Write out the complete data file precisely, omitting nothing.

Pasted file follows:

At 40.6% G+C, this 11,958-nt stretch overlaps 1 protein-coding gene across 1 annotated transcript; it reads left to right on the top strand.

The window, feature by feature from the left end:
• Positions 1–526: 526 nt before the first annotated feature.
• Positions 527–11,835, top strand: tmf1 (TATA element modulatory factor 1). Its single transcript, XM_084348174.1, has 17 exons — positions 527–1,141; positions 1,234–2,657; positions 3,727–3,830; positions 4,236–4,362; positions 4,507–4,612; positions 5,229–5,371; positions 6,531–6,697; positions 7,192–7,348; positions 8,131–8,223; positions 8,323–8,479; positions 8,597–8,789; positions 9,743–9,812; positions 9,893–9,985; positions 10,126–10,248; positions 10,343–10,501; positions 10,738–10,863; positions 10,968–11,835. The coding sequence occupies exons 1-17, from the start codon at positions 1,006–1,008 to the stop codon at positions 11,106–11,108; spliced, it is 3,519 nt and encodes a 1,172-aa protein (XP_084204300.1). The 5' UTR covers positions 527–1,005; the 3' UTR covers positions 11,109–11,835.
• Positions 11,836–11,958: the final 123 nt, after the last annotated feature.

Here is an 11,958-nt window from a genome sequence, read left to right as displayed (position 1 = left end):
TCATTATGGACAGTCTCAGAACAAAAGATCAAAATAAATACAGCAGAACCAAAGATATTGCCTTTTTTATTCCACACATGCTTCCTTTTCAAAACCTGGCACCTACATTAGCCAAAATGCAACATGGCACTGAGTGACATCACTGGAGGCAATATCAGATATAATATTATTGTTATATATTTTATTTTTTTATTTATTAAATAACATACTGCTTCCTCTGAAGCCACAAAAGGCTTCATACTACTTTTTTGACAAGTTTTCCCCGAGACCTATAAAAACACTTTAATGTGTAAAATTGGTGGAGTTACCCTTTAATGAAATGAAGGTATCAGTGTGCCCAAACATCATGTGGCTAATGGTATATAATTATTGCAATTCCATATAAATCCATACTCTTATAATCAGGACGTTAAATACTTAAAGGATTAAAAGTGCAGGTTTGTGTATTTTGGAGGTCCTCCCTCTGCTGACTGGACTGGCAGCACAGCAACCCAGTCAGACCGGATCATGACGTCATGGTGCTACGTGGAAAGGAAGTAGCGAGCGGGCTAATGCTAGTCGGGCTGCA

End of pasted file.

At 40.6% G+C, this 11,958-nt stretch overlaps 1 protein-coding gene across 1 annotated transcript; it reads left to right on the top strand.

The window, feature by feature from the left end:
• Positions 1–526: 526 nt before the first annotated feature.
• Positions 527–11,835, top strand: tmf1 (TATA element modulatory factor 1). Its single transcript, XM_084348174.1, has 17 exons — positions 527–1,141; positions 1,234–2,657; positions 3,727–3,830; positions 4,236–4,362; positions 4,507–4,612; positions 5,229–5,371; positions 6,531–6,697; positions 7,192–7,348; positions 8,131–8,223; positions 8,323–8,479; positions 8,597–8,789; positions 9,743–9,812; positions 9,893–9,985; positions 10,126–10,248; positions 10,343–10,501; positions 10,738–10,863; positions 10,968–11,835. The coding sequence occupies exons 1-17, from the start codon at positions 1,006–1,008 to the stop codon at positions 11,106–11,108; spliced, it is 3,519 nt and encodes a 1,172-aa protein (XP_084204300.1). The 5' UTR covers positions 527–1,005; the 3' UTR covers positions 11,109–11,835.
• Positions 11,836–11,958: the final 123 nt, after the last annotated feature.

Here is an 11,958-nt window from a genome sequence, read left to right as displayed (position 1 = left end):
TCATTATGGACAGTCTCAGAACAAAAGATCAAAATAAATACAGCAGAACCAAAGATATTGCCTTTTTTATTCCACACATGCTTCCTTTTCAAAACCTGGCACCTACATTAGCCAAAATGCAACATGGCACTGAGTGACATCACTGGAGGCAATATCAGATATAATATTATTGTTATATATTTTATTTTTTTATTTATTAAATAACATACTGCTTCCTCTGAAGCCACAAAAGGCTTCATACTACTTTTTTGACAAGTTTTCCCCGAGACCTATAAAAACACTTTAATGTGTAAAATTGGTGGAGTTACCCTTTAATGAAATGAAGGTATCAGTGTGCCCAAACATCATGTGGCTAATGGTATATAATTATTGCAATTCCATATAAATCCATACTCTTATAATCAGGACGTTAAATACTTAAAGGATTAAAAGTGCAGGTTTGTGTATTTTGGAGGTCCTCCCTCTGCTGACTGGACTGGCAGCACAGCAACCCAGTCAGACCGGATCATGACGTCATGGTGCTACGTGGAAAGGAAGTAGCGAGCGGGCTAATGCTAGTCGGGCTGCA